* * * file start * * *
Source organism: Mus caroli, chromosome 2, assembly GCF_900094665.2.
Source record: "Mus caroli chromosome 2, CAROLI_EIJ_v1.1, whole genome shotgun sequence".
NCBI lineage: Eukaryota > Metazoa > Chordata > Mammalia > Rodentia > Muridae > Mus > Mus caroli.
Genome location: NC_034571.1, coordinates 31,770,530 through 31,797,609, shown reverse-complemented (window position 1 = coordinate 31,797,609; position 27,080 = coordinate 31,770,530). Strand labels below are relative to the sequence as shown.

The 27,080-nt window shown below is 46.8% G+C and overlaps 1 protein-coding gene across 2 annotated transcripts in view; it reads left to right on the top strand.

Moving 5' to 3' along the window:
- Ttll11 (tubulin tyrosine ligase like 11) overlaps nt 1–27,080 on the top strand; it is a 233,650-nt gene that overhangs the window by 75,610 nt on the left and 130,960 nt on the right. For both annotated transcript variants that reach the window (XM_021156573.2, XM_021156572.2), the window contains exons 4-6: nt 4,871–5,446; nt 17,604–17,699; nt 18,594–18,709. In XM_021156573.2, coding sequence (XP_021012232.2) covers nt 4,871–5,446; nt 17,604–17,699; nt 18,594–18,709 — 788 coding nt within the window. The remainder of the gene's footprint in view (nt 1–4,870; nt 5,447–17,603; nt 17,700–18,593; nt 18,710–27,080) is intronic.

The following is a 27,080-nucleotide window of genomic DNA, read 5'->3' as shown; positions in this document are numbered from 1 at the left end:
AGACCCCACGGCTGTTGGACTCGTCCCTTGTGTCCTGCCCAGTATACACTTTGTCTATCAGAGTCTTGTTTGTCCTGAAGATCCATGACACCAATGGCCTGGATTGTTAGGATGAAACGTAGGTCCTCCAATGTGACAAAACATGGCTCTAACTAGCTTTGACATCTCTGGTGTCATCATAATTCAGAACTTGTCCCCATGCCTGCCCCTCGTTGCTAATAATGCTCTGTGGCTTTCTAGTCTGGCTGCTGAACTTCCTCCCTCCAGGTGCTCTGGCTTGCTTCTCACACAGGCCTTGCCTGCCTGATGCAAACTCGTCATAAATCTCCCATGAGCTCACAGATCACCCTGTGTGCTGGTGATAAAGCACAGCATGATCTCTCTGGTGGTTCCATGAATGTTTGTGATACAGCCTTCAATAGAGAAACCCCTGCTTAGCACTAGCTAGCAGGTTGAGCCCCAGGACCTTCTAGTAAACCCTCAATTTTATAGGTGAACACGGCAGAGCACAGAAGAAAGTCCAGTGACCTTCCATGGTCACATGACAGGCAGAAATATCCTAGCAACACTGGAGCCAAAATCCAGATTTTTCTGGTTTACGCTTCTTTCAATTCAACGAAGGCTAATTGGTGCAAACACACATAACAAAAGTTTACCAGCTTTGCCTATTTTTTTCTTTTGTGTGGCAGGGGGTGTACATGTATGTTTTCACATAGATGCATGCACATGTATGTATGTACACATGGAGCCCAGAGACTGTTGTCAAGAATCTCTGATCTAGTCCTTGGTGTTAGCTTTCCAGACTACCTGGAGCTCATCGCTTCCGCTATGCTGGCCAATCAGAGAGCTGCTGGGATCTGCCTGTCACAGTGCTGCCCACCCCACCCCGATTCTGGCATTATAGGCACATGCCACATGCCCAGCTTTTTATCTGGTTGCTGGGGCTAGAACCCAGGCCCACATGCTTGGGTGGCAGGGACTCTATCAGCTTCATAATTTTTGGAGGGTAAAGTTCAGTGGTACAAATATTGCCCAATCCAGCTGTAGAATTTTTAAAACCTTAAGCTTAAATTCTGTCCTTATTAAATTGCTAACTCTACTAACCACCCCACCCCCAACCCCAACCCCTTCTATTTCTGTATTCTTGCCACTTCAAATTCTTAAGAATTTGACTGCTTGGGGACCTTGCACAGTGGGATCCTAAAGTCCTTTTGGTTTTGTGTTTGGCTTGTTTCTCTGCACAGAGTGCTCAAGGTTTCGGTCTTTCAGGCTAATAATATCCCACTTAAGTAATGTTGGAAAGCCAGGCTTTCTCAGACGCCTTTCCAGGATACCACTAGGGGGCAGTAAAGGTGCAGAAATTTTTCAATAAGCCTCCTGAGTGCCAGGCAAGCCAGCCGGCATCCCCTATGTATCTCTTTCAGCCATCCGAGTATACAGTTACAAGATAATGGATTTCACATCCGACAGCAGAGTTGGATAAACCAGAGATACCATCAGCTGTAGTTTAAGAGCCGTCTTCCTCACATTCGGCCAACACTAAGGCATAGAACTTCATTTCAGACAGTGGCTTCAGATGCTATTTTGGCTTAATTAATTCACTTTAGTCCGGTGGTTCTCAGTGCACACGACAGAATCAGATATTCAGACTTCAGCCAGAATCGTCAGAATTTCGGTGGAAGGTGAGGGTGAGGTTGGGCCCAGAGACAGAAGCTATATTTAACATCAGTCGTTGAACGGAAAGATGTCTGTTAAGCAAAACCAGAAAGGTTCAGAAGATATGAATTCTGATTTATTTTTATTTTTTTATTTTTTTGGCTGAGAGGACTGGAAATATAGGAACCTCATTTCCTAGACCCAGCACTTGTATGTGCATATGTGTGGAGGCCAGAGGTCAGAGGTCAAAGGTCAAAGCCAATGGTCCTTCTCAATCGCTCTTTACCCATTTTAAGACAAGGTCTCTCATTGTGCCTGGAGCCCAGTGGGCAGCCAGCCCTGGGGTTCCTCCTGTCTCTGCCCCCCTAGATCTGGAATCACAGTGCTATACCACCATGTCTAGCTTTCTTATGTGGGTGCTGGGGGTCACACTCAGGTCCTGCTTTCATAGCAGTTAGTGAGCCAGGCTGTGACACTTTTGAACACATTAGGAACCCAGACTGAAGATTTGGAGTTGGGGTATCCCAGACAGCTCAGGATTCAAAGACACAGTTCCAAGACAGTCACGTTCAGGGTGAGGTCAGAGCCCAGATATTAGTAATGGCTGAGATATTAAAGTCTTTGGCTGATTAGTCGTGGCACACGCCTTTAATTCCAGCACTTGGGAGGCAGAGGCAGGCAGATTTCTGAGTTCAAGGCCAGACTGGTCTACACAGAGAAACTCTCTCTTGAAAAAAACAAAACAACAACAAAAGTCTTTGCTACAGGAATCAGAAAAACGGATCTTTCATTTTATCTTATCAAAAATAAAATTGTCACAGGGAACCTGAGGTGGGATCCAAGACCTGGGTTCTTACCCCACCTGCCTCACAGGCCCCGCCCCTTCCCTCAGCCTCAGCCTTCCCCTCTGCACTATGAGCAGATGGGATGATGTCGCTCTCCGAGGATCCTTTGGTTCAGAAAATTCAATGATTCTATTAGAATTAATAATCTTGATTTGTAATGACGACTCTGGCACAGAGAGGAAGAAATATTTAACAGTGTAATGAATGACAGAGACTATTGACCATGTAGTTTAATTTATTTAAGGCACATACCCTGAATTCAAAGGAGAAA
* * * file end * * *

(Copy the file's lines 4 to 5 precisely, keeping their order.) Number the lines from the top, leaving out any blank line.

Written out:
Genome location: NC_034571.1, coordinates 31,770,530 through 31,797,609, shown reverse-complemented (window position 1 = coordinate 31,797,609; position 27,080 = coordinate 31,770,530). Strand labels below are relative to the sequence as shown.

The 27,080-nt window shown below is 46.8% G+C and overlaps 1 protein-coding gene across 2 annotated transcripts in view; it reads left to right on the top strand.